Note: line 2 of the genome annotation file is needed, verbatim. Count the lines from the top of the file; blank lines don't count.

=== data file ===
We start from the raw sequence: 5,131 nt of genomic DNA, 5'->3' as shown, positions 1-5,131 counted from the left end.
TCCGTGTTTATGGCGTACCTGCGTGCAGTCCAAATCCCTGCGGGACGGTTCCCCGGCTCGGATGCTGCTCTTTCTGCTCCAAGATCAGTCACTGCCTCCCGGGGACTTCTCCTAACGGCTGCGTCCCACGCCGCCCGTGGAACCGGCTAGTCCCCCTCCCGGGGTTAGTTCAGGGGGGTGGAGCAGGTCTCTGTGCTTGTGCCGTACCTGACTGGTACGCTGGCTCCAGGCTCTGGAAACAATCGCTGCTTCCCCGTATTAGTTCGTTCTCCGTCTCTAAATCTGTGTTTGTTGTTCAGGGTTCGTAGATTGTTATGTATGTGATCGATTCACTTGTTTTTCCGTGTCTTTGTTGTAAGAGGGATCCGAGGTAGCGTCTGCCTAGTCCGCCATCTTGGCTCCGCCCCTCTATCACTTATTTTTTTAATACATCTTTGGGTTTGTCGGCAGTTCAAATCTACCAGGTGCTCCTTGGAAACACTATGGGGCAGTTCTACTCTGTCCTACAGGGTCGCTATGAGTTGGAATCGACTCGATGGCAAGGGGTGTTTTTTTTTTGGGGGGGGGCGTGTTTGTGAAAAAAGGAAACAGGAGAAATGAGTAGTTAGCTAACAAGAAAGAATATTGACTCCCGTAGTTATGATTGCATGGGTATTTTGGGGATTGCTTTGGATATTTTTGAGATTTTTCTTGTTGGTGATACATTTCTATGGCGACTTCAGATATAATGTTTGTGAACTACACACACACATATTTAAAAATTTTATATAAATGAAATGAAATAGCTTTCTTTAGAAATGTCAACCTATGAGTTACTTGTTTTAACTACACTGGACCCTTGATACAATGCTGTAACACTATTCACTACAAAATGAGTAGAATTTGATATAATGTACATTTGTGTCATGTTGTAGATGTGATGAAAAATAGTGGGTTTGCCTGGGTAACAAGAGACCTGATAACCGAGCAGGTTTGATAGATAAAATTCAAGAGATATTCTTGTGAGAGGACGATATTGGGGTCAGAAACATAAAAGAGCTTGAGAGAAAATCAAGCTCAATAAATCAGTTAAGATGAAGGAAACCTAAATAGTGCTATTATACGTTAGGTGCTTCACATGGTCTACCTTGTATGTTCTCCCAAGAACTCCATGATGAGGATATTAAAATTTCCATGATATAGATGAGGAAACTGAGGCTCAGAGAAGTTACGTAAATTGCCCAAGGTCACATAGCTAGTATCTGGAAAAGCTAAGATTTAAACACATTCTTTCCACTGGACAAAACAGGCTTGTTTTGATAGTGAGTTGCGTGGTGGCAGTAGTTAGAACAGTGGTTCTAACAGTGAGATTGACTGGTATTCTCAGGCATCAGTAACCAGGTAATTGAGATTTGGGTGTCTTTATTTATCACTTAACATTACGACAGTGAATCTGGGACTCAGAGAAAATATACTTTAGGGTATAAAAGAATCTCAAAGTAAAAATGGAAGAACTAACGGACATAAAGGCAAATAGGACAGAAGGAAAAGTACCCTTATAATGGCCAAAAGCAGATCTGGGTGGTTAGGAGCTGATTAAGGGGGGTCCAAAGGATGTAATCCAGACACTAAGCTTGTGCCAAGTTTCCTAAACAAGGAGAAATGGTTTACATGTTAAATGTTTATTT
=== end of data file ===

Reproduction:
TCCGTGTTTATGGCGTACCTGCGTGCAGTCCAAATCCCTGCGGGACGGTTCCCCGGCTCGGATGCTGCTCTTTCTGCTCCAAGATCAGTCACTGCCTCCCGGGGACTTCTCCTAACGGCTGCGTCCCACGCCGCCCGTGGAACCGGCTAGTCCCCCTCCCGGGGTTAGTTCAGGGGGGTGGAGCAGGTCTCTGTGCTTGTGCCGTACCTGACTGGTACGCTGGCTCCAGGCTCTGGAAACAATCGCTGCTTCCCCGTATTAGTTCGTTCTCCGTCTCTAAATCTGTGTTTGTTGTTCAGGGTTCGTAGATTGTTATGTATGTGATCGATTCACTTGTTTTTCCGTGTCTTTGTTGTAAGAGGGATCCGAGGTAGCGTCTGCCTAGTCCGCCATCTTGGCTCCGCCCCTCTATCACTTATTTTTTTAATACATCTTTGGGTTTGTCGGCAGTTCAAATCTACCAGGTGCTCCTTGGAAACACTATGGGGCAGTTCTACTCTGTCCTACAGGGTCGCTATGAGTTGGAATCGACTCGATGGCAAGGGGTGTTTTTTTTTTGGGGGGGGGCGTGTTTGTGAAAAAAGGAAACAGGAGAAATGAGTAGTTAGCTAACAAGAAAGAATATTGACTCCCGTAGTTATGATTGCATGGGTATTTTGGGGATTGCTTTGGATATTTTTGAGATTTTTCTTGTTGGTGATACATTTCTATGGCGACTTCAGATATAATGTTTGTGAACTACACACACACATATTTAAAAATTTTATATAAATGAAATGAAATAGCTTTCTTTAGAAATGTCAACCTATGAGTTACTTGTTTTAACTACACTGGACCCTTGATACAATGCTGTAACACTATTCACTACAAAATGAGTAGAATTTGATATAATGTACATTTGTGTCATGTTGTAGATGTGATGAAAAATAGTGGGTTTGCCTGGGTAACAAGAGACCTGATAACCGAGCAGGTTTGATAGATAAAATTCAAGAGATATTCTTGTGAGAGGACGATATTGGGGTCAGAAACATAAAAGAGCTTGAGAGAAAATCAAGCTCAATAAATCAGTTAAGATGAAGGAAACCTAAATAGTGCTATTATACGTTAGGTGCTTCACATGGTCTACCTTGTATGTTCTCCCAAGAACTCCATGATGAGGATATTAAAATTTCCATGATATAGATGAGGAAACTGAGGCTCAGAGAAGTTACGTAAATTGCCCAAGGTCACATAGCTAGTATCTGGAAAAGCTAAGATTTAAACACATTCTTTCCACTGGACAAAACAGGCTTGTTTTGATAGTGAGTTGCGTGGTGGCAGTAGTTAGAACAGTGGTTCTAACAGTGAGATTGACTGGTATTCTCAGGCATCAGTAACCAGGTAATTGAGATTTGGGTGTCTTTATTTATCACTTAACATTACGACAGTGAATCTGGGACTCAGAGAAAATATACTTTAGGGTATAAAAGAATCTCAAAGTAAAAATGGAAGAACTAACGGACATAAAGGCAAATAGGACAGAAGGAAAAGTACCCTTATAATGGCCAAAAGCAGATCTGGGTGGTTAGGAGCTGATTAAGGGGGGTCCAAAGGATGTAATCCAGACACTAAGCTTGTGCCAAGTTTCCTAAACAAGGAGAAATGGTTTACATGTTAAATGTTTATTT